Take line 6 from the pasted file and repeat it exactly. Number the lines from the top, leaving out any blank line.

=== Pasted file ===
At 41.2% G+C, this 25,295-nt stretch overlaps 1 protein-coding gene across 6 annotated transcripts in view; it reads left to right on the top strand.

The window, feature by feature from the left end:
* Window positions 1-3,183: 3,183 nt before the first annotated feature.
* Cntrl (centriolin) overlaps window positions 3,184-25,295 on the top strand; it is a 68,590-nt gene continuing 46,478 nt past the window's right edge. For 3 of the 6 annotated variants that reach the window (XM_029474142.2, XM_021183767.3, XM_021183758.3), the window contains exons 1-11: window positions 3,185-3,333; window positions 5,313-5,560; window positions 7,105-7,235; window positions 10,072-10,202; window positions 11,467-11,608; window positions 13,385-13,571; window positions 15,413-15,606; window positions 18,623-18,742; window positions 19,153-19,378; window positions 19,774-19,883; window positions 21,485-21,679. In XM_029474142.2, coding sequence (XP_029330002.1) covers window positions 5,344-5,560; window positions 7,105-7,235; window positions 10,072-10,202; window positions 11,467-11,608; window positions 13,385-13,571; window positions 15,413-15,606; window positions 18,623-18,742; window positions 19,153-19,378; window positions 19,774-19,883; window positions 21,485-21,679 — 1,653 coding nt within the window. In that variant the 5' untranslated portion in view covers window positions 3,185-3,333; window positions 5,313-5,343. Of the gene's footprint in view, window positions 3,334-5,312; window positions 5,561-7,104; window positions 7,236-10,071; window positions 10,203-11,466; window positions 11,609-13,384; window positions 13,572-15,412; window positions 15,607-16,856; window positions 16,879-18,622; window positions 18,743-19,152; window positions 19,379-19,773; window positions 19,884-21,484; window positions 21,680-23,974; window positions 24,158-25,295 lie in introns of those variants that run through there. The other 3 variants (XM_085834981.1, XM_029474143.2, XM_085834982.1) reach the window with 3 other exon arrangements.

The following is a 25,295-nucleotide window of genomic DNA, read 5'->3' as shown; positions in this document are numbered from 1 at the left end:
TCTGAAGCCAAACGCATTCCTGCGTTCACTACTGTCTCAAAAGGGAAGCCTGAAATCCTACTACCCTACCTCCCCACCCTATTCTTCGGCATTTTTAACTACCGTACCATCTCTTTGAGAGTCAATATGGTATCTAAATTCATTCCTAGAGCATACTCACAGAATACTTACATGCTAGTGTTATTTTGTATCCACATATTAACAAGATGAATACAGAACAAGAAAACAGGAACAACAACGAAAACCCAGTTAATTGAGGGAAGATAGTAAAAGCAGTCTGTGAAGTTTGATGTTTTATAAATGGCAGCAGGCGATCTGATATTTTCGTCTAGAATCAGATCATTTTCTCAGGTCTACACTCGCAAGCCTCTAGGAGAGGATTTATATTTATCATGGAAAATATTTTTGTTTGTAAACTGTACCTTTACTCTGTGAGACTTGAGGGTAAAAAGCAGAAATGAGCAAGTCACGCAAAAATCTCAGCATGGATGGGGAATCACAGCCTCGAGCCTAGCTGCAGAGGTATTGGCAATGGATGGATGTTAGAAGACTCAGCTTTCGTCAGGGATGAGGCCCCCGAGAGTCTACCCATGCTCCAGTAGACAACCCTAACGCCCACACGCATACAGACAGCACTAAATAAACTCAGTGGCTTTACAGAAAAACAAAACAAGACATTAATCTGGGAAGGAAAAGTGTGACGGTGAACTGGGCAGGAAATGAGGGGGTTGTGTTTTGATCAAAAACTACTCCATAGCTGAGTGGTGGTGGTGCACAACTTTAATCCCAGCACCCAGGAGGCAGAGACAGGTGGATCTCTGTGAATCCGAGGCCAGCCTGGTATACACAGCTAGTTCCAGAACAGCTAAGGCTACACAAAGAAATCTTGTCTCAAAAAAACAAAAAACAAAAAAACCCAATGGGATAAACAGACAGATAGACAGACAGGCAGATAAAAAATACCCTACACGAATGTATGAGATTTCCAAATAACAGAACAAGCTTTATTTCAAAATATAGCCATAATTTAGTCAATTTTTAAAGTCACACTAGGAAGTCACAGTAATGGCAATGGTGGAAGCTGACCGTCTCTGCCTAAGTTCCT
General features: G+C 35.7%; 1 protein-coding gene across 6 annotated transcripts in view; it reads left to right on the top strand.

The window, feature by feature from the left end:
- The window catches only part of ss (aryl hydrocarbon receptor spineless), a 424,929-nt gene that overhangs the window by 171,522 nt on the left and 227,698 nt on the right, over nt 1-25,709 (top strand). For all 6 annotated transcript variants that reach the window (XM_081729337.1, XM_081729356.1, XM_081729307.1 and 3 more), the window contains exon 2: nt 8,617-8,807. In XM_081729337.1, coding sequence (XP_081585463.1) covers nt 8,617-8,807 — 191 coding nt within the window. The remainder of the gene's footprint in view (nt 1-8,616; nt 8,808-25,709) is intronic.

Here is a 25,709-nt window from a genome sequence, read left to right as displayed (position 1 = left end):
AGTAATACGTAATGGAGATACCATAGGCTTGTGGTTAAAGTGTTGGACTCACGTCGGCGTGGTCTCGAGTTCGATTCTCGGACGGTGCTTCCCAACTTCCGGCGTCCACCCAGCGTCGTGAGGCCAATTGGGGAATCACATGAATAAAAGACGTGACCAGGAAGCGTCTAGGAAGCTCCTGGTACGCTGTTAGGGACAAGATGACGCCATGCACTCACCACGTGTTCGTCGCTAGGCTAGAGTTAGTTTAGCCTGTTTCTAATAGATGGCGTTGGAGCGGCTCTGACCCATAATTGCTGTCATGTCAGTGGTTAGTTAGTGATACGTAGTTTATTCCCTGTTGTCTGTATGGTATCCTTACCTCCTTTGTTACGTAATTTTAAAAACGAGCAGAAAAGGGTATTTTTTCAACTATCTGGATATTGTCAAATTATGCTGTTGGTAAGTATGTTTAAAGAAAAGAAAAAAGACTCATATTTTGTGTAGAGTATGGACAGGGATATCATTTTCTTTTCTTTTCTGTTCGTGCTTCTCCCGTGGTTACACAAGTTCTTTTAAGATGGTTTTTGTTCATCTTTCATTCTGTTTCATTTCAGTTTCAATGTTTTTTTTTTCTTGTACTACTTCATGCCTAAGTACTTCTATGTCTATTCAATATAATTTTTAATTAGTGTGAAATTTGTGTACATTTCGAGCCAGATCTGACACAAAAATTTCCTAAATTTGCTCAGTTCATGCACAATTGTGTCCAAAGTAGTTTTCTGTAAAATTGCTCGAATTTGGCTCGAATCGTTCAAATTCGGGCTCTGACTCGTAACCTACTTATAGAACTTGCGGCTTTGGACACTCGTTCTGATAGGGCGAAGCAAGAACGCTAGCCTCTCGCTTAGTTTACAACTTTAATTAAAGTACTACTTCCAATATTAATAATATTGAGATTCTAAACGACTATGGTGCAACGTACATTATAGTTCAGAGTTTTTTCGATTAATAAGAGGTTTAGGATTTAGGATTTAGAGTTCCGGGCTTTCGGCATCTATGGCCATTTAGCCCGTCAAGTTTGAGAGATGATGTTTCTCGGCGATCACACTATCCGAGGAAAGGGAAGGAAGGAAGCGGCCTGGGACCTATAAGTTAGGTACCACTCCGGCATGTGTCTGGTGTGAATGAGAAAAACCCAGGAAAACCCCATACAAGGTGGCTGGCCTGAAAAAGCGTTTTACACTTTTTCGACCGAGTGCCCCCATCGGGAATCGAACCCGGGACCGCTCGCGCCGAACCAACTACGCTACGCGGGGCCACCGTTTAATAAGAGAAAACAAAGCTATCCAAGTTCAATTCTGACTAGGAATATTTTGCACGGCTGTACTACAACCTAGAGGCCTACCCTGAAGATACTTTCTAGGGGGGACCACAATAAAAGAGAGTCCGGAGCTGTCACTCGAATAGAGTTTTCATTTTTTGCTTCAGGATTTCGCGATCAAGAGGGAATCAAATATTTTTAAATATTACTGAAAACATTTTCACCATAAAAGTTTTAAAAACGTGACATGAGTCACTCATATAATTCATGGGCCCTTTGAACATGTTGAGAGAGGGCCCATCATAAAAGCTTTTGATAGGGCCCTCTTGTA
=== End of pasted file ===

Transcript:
TCTGAAGCCAAACGCATTCCTGCGTTCACTACTGTCTCAAAAGGGAAGCCTGAAATCCTACTACCCTACCTCCCCACCCTATTCTTCGGCATTTTTAACTACCGTACCATCTCTTTGAGAGTCAATATGGTATCTAAATTCATTCCTAGAGCATACTCACAGAATACTTACATGCTAGTGTTATTTTGTATCCACATATTAACAAGATGAATACAGAACAAGAAAACAGGAACAACAACGAAAACCCAGTTAATTGAGGGAAGATAGTAAAAGCAGTCTGTGAAGTTTGATGTTTTATAAATGGCAGCAGGCGATCTGATATTTTCGTCTAGAATCAGATCATTTTCTCAGGTCTACACTCGCAAGCCTCTAGGAGAGGATTTATATTTATCATGGAAAATATTTTTGTTTGTAAACTGTACCTTTACTCTGTGAGACTTGAGGGTAAAAAGCAGAAATGAGCAAGTCACGCAAAAATCTCAGCATGGATGGGGAATCACAGCCTCGAGCCTAGCTGCAGAGGTATTGGCAATGGATGGATGTTAGAAGACTCAGCTTTCGTCAGGGATGAGGCCCCCGAGAGTCTACCCATGCTCCAGTAGACAACCCTAACGCCCACACGCATACAGACAGCACTAAATAAACTCAGTGGCTTTACAGAAAAACAAAACAAGACATTAATCTGGGAAGGAAAAGTGTGACGGTGAACTGGGCAGGAAATGAGGGGGTTGTGTTTTGATCAAAAACTACTCCATAGCTGAGTGGTGGTGGTGCACAACTTTAATCCCAGCACCCAGGAGGCAGAGACAGGTGGATCTCTGTGAATCCGAGGCCAGCCTGGTATACACAGCTAGTTCCAGAACAGCTAAGGCTACACAAAGAAATCTTGTCTCAAAAAAACAAAAAACAAAAAAACCCAATGGGATAAACAGACAGATAGACAGACAGGCAGATAAAAAATACCCTACACGAATGTATGAGATTTCCAAATAACAGAACAAGCTTTATTTCAAAATATAGCCATAATTTAGTCAATTTTTAAAGTCACACTAGGAAGTCACAGTAATGGCAATGGTGGAAGCTGACCGTCTCTGCCTAAGTTCCT